It's that time of year again - the days are getting warmer and longer, the flowers are blooming, the pollen is invading our bodies like a hostile enemy force...
Ashley has already written a couple of posts about how to battle this enemy (how to beat hay fever in Japan; allergies in japan - how to deal), packed with useful terminology and treatment techniques, but today I'm going to share a method for gathering some intelligence on (pollen) enemy movements and positions.
Our main tool in this conflict is a useful website I actually came across in another one of Ashley's earlier posts, how to find out how fast your laundry will dry: tenki.jp. Think of it as our special spy satellite in the battle against... Whew, this war metaphor is growing a little cumbersome - time to shed that and get down to brass tacks.
Here's our starting point, tenki.jp. Don't get distracted by all the links or that big ad (Ooo, 83%!). If your Japanese skills are non-existent to minimal, don't worry - I'm gonna walk you through this.
First, click on 花粉 (pollen) in the second row of links right below the main logo. You can see it below circled in red.
Click on our friend circled in red to go to the main pollen report.
If all goes well, you'll see something like the page below. Here we have a list of all the prefectures in Japan, along with their overall pollen status, from red to blue indicating different levels of severity (red being the worst). As of this writing, looks like we're right in the midst of a big pollen dump.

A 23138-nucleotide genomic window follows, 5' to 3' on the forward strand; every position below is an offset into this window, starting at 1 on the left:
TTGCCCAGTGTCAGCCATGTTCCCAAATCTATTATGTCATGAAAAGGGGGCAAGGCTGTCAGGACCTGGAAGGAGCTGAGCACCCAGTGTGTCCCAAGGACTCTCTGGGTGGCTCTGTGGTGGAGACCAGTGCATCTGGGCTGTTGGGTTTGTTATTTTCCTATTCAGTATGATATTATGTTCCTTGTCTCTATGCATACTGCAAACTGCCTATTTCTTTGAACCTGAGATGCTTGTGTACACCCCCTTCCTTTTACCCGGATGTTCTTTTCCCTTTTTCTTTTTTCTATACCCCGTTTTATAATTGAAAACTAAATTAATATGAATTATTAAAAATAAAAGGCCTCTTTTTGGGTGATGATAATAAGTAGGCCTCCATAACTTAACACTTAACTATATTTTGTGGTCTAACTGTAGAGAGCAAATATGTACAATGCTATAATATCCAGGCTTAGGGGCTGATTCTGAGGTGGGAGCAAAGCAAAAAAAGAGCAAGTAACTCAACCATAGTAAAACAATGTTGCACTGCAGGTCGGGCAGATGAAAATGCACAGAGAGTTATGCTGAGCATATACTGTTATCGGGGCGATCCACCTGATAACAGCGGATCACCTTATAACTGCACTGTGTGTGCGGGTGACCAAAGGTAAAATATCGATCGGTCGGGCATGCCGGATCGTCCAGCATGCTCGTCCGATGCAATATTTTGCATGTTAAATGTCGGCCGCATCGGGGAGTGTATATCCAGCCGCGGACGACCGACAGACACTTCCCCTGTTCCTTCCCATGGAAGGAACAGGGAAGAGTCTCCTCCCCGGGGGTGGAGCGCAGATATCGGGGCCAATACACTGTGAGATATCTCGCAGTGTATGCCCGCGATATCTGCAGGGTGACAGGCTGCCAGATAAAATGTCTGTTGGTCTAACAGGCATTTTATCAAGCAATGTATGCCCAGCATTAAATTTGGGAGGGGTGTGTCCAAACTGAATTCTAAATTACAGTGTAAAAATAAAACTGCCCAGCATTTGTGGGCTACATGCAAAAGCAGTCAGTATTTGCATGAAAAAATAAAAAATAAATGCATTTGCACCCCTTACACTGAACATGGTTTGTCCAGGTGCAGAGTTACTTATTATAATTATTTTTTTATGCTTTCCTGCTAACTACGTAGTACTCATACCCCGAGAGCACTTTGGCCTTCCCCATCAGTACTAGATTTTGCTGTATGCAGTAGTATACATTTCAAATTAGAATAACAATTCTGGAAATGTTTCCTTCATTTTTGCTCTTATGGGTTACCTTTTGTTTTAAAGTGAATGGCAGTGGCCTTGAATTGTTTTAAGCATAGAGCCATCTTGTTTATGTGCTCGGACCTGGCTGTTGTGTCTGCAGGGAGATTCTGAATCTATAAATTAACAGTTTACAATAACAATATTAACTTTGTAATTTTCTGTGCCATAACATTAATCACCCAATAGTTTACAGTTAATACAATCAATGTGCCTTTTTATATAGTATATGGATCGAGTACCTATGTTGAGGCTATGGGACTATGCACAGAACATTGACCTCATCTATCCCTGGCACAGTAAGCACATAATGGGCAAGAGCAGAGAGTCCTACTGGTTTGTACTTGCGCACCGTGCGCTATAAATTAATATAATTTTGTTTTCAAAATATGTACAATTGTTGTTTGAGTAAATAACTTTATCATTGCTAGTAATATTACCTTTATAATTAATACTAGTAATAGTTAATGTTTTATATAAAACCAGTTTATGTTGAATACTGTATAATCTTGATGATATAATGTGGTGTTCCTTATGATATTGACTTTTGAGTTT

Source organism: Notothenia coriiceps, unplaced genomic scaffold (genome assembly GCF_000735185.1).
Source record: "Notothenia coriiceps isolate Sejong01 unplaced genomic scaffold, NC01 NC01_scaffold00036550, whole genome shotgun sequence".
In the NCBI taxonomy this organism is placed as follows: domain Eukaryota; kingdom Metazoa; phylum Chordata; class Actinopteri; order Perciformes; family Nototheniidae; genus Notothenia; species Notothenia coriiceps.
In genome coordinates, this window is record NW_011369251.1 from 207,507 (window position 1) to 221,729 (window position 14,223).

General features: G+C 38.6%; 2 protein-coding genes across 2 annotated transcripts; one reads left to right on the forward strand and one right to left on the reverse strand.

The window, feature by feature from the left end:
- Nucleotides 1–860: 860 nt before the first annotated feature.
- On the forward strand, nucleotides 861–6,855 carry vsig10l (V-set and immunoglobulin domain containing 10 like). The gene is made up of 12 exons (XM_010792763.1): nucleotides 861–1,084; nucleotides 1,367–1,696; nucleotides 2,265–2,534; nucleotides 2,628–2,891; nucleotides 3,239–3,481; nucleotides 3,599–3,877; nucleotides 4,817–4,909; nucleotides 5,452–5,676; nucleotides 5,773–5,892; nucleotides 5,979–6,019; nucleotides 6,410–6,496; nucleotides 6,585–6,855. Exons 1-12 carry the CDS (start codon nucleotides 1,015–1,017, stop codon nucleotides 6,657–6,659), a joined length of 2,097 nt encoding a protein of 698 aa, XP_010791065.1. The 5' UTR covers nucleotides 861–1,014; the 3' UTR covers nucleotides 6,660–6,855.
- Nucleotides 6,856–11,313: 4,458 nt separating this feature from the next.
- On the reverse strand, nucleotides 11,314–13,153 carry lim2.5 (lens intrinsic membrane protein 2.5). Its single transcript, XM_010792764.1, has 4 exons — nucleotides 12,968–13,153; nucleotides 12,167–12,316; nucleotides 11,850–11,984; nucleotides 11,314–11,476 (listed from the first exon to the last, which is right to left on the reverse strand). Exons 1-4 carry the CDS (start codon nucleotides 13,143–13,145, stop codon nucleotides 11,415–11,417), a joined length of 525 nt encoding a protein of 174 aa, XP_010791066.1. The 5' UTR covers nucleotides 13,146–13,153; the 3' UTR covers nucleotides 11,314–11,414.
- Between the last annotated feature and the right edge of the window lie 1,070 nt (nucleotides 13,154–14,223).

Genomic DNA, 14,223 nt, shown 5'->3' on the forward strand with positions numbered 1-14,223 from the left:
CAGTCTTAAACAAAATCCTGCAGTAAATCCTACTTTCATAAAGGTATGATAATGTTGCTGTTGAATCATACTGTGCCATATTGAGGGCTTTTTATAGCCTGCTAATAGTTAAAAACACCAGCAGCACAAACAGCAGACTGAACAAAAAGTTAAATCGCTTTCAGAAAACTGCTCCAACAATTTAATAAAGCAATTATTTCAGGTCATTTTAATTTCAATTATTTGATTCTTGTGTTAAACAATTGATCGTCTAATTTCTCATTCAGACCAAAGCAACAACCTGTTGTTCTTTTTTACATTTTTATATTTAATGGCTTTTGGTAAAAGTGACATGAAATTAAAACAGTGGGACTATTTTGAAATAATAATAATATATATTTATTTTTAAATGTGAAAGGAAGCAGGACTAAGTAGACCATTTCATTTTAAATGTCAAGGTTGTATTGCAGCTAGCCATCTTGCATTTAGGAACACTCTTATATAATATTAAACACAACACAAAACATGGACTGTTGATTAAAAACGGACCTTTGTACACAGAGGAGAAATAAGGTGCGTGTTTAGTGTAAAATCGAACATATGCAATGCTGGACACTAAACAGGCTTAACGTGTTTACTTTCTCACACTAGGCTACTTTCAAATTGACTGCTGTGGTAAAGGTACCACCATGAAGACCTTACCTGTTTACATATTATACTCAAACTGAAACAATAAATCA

To find your prefecture, you'll want to look next to your region. The standard ordering is geographically from north to south, with Hokkaido (北海度) at the top and Kyushu (九州) at the bottom. Okinawa doesn't appear to be listed.
For example, I live in Hyogo (兵庫), which is in the Kinki region (近畿). You can see Hyogo circled in blue:
Someone ordered a code red...
If you don't know the kanji for your prefecture, you can have a look at Wikipedia for a list of prefectures in English. Click on yours and you'll be able to see the kanji in that prefecture's entry.
Voila! A turban-wearing pollen guru appears to share his wisdom.
And finally we're presented with a week-long outlook for our local pollen levels. The first entry April 7, circled in blue. You should be able to figure out the dates (month = 月 and day = 日).
This scale is pretty easy to understand, with pollen levels ranging from zero pollen granules, indicating no pollen in the air, to 4 nefarious pollen granules, meaning you'd better read some of Ashley's advice on dealing.
And there you have it. Personally I check this site every couple of days during this pollen season to see when my misery will abate, but you can also use it if you plan on traveling and want to know if you're going into a high or low pollen area.
|Paul of Just Another Day in Japan|